In Japan, too, I made a point to skip the trains and go on foot or bike to many destinations, so I could actually see the city I lived in. I tried to stay in sight of the trains so I could know where I was going–since this was before the age of smartphones and people would literally flee if they saw a foreigner approaching with a question on her lips–and I walked through baseball diamonds carpeted with wet leaves, twisty little paths through back gardens, sleeping campuses, monolithic apartment buildings–all without incident. It was on a train, surrounded by witnesses who saw what was happening to me and did nothing, raised not a hand or a voice, that turned out to be dangerous.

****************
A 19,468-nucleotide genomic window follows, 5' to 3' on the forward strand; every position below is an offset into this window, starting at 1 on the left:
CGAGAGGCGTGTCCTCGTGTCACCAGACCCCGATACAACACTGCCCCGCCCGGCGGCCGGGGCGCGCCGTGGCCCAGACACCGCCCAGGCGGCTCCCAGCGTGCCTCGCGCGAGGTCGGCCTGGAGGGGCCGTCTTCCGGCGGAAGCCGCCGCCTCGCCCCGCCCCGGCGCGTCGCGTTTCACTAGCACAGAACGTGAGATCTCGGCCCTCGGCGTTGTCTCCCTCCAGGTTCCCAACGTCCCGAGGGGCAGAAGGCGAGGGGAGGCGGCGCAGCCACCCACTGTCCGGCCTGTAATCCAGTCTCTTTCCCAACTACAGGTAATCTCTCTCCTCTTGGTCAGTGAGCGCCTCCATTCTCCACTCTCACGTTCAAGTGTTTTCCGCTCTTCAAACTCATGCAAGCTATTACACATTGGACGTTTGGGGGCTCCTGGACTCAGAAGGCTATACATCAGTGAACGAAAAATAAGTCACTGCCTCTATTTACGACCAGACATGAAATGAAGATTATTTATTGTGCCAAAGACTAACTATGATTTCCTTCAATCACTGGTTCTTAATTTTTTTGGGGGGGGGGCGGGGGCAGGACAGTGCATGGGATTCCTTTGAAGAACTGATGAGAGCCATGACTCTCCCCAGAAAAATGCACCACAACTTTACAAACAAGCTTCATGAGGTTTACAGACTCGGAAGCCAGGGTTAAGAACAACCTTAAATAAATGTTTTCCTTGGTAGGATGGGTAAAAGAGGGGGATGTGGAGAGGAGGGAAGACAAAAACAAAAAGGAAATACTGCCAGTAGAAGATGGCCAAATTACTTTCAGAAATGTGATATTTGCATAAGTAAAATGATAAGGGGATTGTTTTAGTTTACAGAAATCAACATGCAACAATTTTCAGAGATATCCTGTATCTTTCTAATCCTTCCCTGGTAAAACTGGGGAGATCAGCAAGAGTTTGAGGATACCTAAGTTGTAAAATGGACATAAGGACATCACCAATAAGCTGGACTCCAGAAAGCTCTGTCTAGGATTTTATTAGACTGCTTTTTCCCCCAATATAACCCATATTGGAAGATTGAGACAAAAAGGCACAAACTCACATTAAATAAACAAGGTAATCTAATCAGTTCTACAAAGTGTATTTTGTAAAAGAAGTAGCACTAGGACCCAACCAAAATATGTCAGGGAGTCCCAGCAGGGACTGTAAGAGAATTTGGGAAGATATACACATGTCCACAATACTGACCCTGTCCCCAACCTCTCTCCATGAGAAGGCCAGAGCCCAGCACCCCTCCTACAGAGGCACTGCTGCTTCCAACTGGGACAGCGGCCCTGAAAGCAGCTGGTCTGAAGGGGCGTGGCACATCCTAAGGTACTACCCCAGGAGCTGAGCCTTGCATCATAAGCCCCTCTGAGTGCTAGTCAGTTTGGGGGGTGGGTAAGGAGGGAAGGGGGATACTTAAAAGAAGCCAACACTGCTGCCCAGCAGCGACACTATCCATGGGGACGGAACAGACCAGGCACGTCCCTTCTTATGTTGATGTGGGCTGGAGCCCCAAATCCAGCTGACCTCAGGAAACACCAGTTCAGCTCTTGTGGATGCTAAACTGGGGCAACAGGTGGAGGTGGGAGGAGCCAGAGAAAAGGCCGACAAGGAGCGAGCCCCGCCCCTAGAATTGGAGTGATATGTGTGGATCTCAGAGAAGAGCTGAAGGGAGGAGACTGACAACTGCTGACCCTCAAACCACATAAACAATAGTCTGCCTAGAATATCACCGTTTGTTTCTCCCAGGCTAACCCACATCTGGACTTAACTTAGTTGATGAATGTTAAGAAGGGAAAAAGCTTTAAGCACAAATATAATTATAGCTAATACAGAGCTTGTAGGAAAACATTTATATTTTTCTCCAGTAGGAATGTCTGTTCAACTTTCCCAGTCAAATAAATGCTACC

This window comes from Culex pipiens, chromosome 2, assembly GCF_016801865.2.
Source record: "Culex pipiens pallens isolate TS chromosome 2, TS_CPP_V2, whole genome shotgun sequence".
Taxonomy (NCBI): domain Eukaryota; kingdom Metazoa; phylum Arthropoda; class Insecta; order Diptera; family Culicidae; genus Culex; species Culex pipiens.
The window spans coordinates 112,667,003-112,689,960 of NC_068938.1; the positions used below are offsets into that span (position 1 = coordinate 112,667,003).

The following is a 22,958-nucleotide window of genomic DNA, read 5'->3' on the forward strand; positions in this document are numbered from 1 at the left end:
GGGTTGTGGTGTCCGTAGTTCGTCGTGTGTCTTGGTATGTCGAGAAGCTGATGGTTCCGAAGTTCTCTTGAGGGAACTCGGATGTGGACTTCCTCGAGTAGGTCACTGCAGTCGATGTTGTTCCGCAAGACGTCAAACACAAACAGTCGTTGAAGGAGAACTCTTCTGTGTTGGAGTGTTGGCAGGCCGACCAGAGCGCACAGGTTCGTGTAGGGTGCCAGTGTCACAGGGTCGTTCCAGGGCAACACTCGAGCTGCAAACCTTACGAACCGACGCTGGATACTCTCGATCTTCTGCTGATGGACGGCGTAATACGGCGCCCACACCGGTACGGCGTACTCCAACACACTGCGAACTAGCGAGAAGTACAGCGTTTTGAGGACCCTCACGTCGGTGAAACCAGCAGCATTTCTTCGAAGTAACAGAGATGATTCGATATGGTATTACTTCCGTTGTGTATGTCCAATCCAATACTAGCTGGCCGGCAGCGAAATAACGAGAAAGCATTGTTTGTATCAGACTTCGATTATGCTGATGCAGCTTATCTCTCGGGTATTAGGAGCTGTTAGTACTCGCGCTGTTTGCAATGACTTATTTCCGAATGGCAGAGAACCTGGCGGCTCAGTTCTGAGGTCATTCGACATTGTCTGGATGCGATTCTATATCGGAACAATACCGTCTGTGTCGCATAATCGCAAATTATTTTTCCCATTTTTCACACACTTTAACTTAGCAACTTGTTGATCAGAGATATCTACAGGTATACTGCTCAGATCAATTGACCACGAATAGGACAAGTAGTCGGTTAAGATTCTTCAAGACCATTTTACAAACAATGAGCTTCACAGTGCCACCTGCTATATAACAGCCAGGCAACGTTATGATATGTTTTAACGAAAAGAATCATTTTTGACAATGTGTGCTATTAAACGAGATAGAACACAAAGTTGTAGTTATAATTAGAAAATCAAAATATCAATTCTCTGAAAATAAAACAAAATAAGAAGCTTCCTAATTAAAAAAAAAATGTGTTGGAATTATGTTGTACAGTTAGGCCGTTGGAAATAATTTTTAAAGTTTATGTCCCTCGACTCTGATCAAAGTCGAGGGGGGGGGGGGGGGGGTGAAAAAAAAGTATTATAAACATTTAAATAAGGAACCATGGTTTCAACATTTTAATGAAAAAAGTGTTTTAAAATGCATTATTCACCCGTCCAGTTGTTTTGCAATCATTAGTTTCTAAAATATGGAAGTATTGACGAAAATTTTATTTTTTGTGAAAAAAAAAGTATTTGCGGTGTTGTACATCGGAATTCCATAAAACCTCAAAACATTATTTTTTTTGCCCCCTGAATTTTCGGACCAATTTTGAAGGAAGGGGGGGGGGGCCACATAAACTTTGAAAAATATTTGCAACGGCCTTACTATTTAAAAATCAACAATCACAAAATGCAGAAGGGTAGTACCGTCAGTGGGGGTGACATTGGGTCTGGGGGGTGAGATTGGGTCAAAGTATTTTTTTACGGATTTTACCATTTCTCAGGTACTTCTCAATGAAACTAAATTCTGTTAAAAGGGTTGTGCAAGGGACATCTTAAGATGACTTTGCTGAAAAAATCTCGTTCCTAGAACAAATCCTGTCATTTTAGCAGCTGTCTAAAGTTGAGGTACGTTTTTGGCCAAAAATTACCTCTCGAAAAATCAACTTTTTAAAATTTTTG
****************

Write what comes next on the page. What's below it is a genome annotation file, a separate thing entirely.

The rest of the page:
“So while we often see cities and streets as threats to our well-being, the real threat — a culture that teaches us that women’s bodies are for consumption, even when those women are friends and wives and girlfriends — is far more insidious.”